Whether a person gets vaccinated depends on a variety of factors. The WHO has focused on individual as well as contextual determinants of vaccination behavior. Individual determinants include risk perception, trust/distrust, and perceived obstacles. Contextual determinants encompass cultural factors, social norms, socioeconomic status, education levels, and the structure of the respective health care system [3].
In most European countries, as well as in other countries throughout the world, we are observing the rise of several groups that are hostile towards vaccinations, delay their administration, or entirely reject their use. This phenomenon is referred to as vaccine hesitancy [4]. Vaccine hesitancy is now a problem that affects 90% of all countries throughout the world [5].
The WHO defines vaccine hesitancy as a behavior that is influenced by a variety of factors: trust (in vaccines or their suppliers), self-satisfaction (the need for vaccines is not perceived), and convenience (access to vaccination). Persons who hesitate to get vaccinated constitute an extremely heterogeneous group and react to vaccines with skepticism or hesitancy of varying degrees [6].
Of equal importance is the lack of information or insufficient information on the part of doctors [7] and the existence of alternative lifestyles [8], as we know from the multitude of opinions about healthy food.
Several explanatory models of vaccine hesitancy have been developed over the years. The most well-known models are the 5C model [9], the 5A model [10], the CMO‑B model [3], and the SAGE model [11].
According to these models, many but not all factors leading to vaccine hesitancy are related to communication. In most instances, poor or inadequate communication is likely to negatively influence vaccination coverage and can enhance vaccine hesitancy [11].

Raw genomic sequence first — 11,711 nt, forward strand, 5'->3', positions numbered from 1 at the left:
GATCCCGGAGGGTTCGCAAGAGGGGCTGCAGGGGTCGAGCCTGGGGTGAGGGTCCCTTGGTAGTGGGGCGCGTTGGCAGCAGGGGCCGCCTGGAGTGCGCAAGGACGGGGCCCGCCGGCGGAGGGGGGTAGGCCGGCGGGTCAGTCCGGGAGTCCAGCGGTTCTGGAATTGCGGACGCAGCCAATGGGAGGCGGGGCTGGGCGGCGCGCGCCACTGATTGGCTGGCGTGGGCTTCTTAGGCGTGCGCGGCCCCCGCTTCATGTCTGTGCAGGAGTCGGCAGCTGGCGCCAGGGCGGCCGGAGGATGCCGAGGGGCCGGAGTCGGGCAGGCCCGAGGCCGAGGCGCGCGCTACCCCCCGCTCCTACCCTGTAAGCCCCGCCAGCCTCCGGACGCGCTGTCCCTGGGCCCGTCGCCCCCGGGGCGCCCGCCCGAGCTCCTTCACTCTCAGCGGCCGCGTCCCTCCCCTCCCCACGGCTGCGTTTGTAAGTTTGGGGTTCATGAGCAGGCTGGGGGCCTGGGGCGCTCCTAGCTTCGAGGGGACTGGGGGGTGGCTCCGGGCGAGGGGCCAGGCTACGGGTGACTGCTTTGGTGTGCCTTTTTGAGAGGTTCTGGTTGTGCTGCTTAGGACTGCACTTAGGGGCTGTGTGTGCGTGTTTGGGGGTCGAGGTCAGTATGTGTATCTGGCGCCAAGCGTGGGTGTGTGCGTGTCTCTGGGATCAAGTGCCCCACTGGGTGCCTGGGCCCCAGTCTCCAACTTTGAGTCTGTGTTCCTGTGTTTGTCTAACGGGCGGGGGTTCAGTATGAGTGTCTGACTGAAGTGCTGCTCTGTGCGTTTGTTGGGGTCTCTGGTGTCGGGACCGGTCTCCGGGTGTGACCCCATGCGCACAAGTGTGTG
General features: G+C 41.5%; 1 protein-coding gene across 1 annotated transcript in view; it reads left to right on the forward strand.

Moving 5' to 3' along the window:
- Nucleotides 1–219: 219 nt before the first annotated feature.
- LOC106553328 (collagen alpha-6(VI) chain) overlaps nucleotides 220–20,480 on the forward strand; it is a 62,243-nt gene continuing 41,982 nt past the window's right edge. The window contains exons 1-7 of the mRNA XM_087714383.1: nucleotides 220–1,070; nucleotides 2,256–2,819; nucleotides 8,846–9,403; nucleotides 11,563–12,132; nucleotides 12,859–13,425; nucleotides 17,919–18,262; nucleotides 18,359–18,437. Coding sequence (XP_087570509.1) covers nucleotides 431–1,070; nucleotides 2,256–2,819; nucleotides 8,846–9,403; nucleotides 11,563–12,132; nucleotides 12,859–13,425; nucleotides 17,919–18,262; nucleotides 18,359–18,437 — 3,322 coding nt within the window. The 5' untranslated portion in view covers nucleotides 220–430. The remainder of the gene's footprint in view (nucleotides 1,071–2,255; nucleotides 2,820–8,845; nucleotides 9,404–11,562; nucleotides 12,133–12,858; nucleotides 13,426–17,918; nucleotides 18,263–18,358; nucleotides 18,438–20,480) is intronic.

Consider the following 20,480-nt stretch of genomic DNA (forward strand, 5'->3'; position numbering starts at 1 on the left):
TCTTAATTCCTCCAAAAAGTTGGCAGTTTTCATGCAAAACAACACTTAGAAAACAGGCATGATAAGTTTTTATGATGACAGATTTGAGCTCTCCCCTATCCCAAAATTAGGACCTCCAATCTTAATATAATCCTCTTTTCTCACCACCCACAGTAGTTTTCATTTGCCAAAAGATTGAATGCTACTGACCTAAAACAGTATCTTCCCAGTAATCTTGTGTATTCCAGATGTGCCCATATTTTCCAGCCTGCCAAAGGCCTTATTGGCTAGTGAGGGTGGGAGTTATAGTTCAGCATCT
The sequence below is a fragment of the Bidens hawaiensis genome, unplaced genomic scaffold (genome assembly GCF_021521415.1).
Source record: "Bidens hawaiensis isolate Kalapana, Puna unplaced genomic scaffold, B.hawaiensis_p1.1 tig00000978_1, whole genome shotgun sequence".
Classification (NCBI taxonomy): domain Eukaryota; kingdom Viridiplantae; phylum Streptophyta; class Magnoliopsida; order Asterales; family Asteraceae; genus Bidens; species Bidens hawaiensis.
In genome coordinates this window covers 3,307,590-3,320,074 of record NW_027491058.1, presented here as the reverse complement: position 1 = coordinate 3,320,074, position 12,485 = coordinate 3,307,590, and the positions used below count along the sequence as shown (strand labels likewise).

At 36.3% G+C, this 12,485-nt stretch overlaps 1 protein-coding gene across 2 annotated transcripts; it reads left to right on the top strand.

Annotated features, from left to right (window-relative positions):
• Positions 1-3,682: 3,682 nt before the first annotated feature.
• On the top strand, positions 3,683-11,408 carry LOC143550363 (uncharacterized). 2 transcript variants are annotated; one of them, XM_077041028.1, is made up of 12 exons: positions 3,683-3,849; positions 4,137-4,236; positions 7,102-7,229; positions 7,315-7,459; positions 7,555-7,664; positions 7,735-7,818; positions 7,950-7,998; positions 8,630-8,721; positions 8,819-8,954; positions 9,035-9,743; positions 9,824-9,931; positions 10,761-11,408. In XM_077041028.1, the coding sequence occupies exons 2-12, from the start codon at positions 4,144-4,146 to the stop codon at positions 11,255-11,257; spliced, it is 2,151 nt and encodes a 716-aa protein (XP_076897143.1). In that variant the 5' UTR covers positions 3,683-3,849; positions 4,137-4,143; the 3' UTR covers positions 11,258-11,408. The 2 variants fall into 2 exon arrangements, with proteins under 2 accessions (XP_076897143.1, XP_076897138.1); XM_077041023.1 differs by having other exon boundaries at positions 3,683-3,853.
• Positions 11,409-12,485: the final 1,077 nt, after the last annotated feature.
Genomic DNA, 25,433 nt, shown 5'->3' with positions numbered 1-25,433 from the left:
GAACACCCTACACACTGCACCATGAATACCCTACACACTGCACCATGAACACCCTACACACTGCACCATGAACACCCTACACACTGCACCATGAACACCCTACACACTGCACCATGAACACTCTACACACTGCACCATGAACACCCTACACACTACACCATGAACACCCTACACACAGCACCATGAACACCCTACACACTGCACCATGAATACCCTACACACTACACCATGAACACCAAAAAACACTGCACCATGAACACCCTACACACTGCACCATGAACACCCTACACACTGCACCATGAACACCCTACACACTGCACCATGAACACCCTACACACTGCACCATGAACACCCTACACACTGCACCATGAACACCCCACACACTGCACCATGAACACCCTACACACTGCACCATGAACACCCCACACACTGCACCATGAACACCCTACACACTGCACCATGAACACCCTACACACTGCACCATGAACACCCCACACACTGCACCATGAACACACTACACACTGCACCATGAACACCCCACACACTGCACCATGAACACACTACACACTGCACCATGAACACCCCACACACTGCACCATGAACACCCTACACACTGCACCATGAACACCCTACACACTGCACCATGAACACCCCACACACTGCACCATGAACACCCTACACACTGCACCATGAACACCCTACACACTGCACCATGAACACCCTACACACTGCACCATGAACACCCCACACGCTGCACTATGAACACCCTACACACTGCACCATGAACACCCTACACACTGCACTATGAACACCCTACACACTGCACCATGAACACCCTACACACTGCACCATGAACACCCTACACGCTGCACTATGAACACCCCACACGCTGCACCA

The importance of optimized vaccination information

The environment in which decisions concerning vaccination are made is of significant importance [12]. If the environment provides a large body of scientifically confirmed data, it is called a safe environment. However, if extensive false information is available in the environment, it is referred to as a polluted environment. This includes so-called scientific skepticism or the impeachment of scientific data [13] and denialism, i.e., the validity of indisputable scientific data is denied [14]. In such an environment, it is difficult to convince individuals by presenting reliable scientific information.
Persons who act in accordance with national recommendations and receive vaccinations and those opposing vaccinations do not interact respectfully with each other; this leads to an escalation of the situation. Each party uses information and arguments that lead to their desired conclusion. Some experts believe that the aims of the two parties are not essentially different, as both are concerned with safety and health. Therefore, reducing the escalation would be a first step towards improved communication.